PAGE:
Denver Zoo announced CH2M as the presenting sponsor of its new traveling exhibit, “Washed Ashore: Art to Save the Sea” at Denver Union Station, where the Zoo installed an 850-pound octopus sculpture to celebrate. Washed Ashore opened to the public on September 24, featuring 15 giant sculptures of marine life at the Zoo made almost entirely from trash collected from beaches.
“We are thrilled to join the Denver Zoo in presenting the Washed Ashore exhibit. It is a very compelling way to advance sustainability and STEM education, both of which are focal points of our community giving and core to the purpose we serve at CH2M,” says CH2M Chairman and CEO Jacque Hinman.
“Washed Ashore is a thought-provoking exhibit that helps provide a broader understanding of the issues our planet faces, while showing the role we all play in protecting it. We are grateful for CH2M for helping us bring the exhibit to our community. This is a great opportunity to help connect guests to our mission to secure a better world for animals through human understanding,” says Denver Zoo President/CEO Shannon Block.
Denver Zoo installed Octavia, an 850-pound octopus sculpture made of trash, in front of Denver Union Station. From a sea turtle to a tiger shark, the exhibit is designed to create awareness about ocean debris and plastic pollution though art.
The enormous Octavia is nine-feet-tall and 12-feet in diameter, too large to fit at the Zoo or to even squeeze through the doors of the historic station. Octopuses are intelligent and curious, so this scrappy cephalopod is exploring and investigating a variety of discarded objects around her, including a fish bin, goose decoy and cooler.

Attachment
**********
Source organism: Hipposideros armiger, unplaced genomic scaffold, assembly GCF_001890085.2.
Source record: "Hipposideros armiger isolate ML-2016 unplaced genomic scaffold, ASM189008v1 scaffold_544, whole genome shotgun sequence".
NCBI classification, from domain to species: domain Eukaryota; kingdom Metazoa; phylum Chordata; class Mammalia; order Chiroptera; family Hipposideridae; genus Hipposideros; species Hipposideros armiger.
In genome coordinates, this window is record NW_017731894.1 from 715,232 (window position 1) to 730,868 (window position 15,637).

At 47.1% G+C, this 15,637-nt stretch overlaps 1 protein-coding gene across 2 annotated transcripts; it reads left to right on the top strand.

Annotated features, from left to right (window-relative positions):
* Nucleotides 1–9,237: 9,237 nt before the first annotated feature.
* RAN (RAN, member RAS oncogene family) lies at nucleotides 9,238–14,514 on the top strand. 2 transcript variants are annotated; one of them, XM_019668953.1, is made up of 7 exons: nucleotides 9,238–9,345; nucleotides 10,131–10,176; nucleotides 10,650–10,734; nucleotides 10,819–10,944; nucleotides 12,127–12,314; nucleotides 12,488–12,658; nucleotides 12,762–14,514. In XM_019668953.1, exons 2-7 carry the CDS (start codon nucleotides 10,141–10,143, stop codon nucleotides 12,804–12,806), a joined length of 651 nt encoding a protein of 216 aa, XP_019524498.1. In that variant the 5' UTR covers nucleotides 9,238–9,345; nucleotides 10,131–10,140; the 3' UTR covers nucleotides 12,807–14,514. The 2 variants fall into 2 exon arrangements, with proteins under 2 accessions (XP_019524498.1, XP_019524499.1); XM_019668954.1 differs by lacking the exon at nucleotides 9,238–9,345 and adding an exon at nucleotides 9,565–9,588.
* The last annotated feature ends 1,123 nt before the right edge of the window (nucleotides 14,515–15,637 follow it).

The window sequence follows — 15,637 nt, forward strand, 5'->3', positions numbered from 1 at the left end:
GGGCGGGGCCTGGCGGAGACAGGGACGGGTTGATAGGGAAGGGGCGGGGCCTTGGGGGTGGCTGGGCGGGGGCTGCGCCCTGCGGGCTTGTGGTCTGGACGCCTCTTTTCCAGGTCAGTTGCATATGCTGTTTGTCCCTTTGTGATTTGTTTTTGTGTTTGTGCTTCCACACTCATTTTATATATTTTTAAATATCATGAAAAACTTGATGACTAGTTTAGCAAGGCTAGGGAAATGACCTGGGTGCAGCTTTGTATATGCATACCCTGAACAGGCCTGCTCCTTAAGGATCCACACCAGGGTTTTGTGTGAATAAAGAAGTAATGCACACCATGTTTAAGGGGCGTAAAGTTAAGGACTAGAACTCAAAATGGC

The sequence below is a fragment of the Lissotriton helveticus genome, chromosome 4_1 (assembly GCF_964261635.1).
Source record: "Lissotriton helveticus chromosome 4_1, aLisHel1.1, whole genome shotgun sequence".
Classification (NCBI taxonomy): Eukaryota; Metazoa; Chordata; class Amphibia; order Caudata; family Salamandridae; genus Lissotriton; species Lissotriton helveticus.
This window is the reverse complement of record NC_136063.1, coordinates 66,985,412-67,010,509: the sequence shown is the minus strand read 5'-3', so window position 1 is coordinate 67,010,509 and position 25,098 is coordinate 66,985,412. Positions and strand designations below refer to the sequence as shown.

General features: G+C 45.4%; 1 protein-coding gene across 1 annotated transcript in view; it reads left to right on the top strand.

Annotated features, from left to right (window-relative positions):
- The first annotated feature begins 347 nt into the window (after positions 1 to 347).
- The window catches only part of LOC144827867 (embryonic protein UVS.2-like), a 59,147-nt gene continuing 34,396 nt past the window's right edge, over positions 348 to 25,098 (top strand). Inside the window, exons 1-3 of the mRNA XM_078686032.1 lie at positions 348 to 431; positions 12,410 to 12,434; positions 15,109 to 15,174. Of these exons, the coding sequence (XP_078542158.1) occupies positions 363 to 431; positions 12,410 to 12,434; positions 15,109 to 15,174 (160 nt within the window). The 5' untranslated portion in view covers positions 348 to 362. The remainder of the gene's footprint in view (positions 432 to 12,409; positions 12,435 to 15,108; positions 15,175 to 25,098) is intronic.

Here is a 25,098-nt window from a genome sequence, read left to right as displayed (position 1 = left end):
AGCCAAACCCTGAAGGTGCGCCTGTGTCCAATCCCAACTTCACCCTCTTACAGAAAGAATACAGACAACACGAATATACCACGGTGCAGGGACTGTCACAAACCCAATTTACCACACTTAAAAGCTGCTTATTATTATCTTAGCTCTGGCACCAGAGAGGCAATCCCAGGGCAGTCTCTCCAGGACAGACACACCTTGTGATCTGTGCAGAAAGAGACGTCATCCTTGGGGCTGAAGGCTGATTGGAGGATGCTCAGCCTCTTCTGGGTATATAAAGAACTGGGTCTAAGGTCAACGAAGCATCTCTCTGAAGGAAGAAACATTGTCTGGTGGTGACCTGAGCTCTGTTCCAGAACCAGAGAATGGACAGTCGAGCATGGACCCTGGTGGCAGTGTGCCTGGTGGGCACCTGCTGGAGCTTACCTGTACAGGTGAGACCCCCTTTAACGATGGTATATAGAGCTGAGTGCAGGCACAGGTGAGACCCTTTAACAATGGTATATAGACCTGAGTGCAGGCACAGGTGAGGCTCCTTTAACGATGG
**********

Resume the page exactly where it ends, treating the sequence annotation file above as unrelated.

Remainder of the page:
“We are grateful to Denver Union Station for donating this space for Octavia. It allows us to share the sculpture with the entire community, including those that may not be able to make it to the Zoo,” says Denver Zoo Senior Director of Guest Experience Brad Parks.
“We were happy to offer Octavia a home for the next few months. Not only is sustainability a cause we appreciate, but in this very important election year, it is critical for us to show our support of Denver’s cultural institutions and SCFD,” says Walter Isenberg, of the Union Station Alliance.
Washed Ashore was developed by the nonprofit group, The Washed Ashore Project. This is the first time the exhibit will live in Denver, as well as the first time it will be hosted by an inland, non-coastal zoo. Almost all of the sculptures represent species that can be found in oceans, such as a sea turtle, tiger shark or sea jelly. From afar they can be viewed as intricately-detailed art pieces. Up-close, visitors will notice the discarded items the artist used to create them, such as brown flip flops that cover a baby sea lion’s face or toy truck tires that make up part of a blue marlin’s eyes. Sometimes the individual pieces of garbage are easily identifiable, other times they require closer looks. Guests are even encouraged to touch the sculptures to learn more.
One brand new sculpture is of a Chinook salmon, which helps tell the story of how much ocean pollution originates from activities on land and flows down river to oceans, even from Denver.
Washed Ashore runs through January 16, 2017 at Denver Zoo and is free with regular paid admission to the Zoo.
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